• "the Federal Reserve was so flush with gold that it had gone from being the central bank of the United States to being the central bank of the entire industrial world." - 172
  • "the new German prosperity depended on what Keynes described as 'a great circular flow of paper' across the Atlantic: 'The United States lends money to Germany, Germany transfers its equivalents to the Allies, the Allies pay it back to the United States government. Nothing real passes -- no one is a penny the worse. The engravers' dies, the printers' forms are busier. But no one eats less, no one works more.'" - 215-6
  • "During [Montagu] Norman's visit to New York in January 1925, [Benjamin] Strong had warned him, 'In a new country such as ours with an enthusiastic, energetic and optimistic population,...there would be times when speculative tendencies would make it necessary for the Federal Reserve Banks to exercise restraint by increased discount rates, and possibly higher money rates in the market. Should such times arise, domestic considerations would likely outweigh foreign sympathies.'" - 240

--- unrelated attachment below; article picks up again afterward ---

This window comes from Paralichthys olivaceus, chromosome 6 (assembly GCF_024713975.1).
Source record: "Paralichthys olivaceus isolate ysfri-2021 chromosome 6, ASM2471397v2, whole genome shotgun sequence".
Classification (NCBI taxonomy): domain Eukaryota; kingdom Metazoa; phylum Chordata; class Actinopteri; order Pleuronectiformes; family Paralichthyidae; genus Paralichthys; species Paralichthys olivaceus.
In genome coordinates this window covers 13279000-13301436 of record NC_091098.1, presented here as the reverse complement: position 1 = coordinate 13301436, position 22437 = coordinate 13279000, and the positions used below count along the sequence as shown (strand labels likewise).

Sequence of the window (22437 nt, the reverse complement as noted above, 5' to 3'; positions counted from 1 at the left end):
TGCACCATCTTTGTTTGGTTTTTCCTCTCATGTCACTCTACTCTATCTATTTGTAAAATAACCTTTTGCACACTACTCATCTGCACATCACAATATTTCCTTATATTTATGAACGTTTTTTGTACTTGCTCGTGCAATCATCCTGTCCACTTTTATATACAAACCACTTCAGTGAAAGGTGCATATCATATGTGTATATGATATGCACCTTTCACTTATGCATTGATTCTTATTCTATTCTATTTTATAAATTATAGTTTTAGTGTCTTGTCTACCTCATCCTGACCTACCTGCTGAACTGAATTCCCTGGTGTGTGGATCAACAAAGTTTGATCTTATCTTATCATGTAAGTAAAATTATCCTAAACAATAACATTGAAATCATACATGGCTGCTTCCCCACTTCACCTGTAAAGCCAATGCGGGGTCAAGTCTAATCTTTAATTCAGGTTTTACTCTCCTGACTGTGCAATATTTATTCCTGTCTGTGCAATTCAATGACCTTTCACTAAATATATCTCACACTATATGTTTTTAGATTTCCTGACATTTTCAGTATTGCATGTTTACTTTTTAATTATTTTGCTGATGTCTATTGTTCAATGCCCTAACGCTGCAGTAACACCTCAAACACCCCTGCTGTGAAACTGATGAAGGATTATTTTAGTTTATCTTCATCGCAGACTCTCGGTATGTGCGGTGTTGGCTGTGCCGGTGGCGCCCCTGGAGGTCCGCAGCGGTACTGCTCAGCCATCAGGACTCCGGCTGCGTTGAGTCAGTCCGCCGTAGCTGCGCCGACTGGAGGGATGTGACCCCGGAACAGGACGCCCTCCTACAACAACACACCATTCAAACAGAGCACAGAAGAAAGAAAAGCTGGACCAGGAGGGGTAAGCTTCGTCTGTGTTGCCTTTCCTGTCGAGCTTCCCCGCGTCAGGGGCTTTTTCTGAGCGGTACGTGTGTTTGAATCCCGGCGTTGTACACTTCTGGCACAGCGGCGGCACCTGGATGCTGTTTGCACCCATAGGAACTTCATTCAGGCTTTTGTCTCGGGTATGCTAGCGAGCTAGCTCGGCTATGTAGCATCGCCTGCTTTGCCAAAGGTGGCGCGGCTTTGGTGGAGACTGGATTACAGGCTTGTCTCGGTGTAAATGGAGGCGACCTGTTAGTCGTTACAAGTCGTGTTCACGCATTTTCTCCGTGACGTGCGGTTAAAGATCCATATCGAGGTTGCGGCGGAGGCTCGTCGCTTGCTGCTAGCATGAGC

• "In the fall of 1925, Hoover, not shy about interfering in his cabinet colleagues' business -- Parker Gilbert called him the 'Secretary of Commerce and the Under-Secretary of all other departments' -- decided to launch a campaign against the pervasive atmosphere of speculation that he claimed was infecting the country, from Florida real estate to the stock market." - 275
  • "In Strong's view, something about the American character -- the exuberance, the driving optimism, the naive embrace of fads -- lent itself to periods of speculative excess." - 277